I left very late that Sunday night, even as she slept the sleep of utter exhaustion after our love-making.
We had never stopped playing and making love since late that Saturday evening once we’d got back to Paris, nor had we bothered getting dressed again, other than to dash out, to eat.
I rose from our bed, taking all of our intimate smells—especially those most personal ones of her (you know exactly what I mean); haunting, enlivening smells... ones I needed to experience and remember, over and over again, and that I would not easily wash off me.
They went with me, on my body, and again, in my shirt which had served its usual purpose beneath us. I’d had a hell of a job recovering it from underneath her, striving not to awaken her before I’d hurriedly dressed, packed my one bag, and left, leaving that photocopy of my manuscript with her.
I very nearly decided not to go, remembering how we made love so well together. We would have... maybe fifty years together if I did not go, but I would also grow ever-more protective of her and desperate, as she aged, and then I would be left with this empty life; this endless torment once more.
No. I had to end this life of mine, now.
I left her a note telling her why I was leaving, and tried to explain that, as much as I loved her... I had to leave. I loved her too much to stay. I told her nothing of my plans. I did not need her following me and trying to stop me as I knew she would try to do. I would be too easily unmanned, if she was close to me, begging me to rethink this.
She had no future with me. I could not bear to watch another love, age, and die, as I stayed young and hearty. It broke my heart to write it.
I left, making as little noise as I could, and caught the early morning train from Paris to London; arriving at about 6 am. I could doze on the train as we flashed under the English Channel.
I’d already composed a letter to Lord Burgess, Rossignol’s father.
I would deliver it to his address in a fashionable part of London. At the same time, I would give him my original memoir, taking a risk in doing so (except... if I succeeded, I would soon be dead, so what did it matter if I gave it to him? His daughter had a copy, so it would not be lost), but I had to tempt him, however I could, to lend me his assistance. I said nothing of paying him. I knew that would be likely to insult him and turn him away.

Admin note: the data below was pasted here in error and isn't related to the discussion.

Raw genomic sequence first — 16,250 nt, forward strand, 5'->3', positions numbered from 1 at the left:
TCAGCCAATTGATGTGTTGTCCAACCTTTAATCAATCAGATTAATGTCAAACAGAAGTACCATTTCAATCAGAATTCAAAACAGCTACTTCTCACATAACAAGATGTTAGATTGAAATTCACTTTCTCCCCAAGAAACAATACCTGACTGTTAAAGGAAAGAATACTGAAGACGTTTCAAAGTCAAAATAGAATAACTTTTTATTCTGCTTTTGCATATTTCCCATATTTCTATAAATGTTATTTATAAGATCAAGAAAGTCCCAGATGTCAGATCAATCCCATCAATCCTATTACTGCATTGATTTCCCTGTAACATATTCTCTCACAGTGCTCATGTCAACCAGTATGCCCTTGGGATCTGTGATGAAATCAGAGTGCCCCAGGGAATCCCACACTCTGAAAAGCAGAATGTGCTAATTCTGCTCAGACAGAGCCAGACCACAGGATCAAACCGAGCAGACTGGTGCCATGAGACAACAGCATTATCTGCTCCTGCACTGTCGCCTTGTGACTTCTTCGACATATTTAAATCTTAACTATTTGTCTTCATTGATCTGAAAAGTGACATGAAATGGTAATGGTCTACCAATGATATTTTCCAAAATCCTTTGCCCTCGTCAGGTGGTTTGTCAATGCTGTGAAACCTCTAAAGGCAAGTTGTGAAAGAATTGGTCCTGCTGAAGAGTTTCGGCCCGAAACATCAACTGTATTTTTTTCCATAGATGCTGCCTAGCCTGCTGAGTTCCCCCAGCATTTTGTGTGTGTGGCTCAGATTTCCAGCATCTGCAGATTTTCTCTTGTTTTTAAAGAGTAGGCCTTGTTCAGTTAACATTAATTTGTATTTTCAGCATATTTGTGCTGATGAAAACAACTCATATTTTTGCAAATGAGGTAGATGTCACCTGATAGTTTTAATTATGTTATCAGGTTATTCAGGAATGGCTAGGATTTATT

I’d followed him in the newspapers long before I’d met his daughter.
He was one of those old scholars, adventurers, explorers; much like Livingstone, or Burton (the other Burton, not the actor), Carter, of Tutankhamen fame; Fraser (the Bolden Bough), or Fitzgerald (The Rubaiyat).
He took on madcap projects that others scoffed at, with his close-knit team of like-minded stalwarts (all misfits, like me).
I suppose the easy way to describe him would be to call him a reclusive, third level, Indiana Jones. He hated the spotlight, but his occasional discoveries brought him headlines and fame, which he hated as much as I did when I was caught up in it.
His house was easily found; one of those large, early Victorian houses which shrieked ‘wealth’, from every chimney pot (capped over now, after various changes following the infamous London smogs of the 50’s and 60’s which killed so many people, but not considered until the undertakers began to run out of coffins) and window.
I’d left his jacket behind with his daughter, Rossignol, and had picked up one of my own from my hotel room, as well as a basic change of clothes. If I needed a reminder of why I had to do this, I had that stained shirt of mine in a plastic bag with me. Opening that, smelling that, from time to time, like some sex-crazed pervert... would remind me what was at stake. It was not perversion to me. It was love.
I was being given a chance, a second chance with this woman I loved enough to die for, and... die... I... must.
I rapped on his door; rang his bell, soon hearing footsteps echoing along a hallway from the back of the house.
I would say very little. I had that book of mine wrapped, with my letter, in a small tidy package... I’d removed the other, personal documents and drawings. I would leave it with him.
When his man answered the door, I passed it over to him and watched as he undid the string with me standing there (I hadn’t, run, so it wasn’t a bomb), suspicious of what it contained. He saw the edge of a book... it was okay. He looked at me, waiting for me to explain.
“That book is for Lord Burgess. He will know what to do with it. There is a letter with it.” He’d seen that.
“Who shall I say it is from, sir?”
I smiled. “Tell him... tell him, it is from the author, and that that same man will meet with him in France... if he is interested. I... he... shall be at the address in the letter.”
The butler sniffed, wanting more, but by then I’d turned away and was headed down the street
I would say nothing more.
I know Lord Burgess had never seen that document before, but if he had as much scholarship as his daughter, and as much interest in the old French, and of the society at that time as she had, he would see enough to interest him.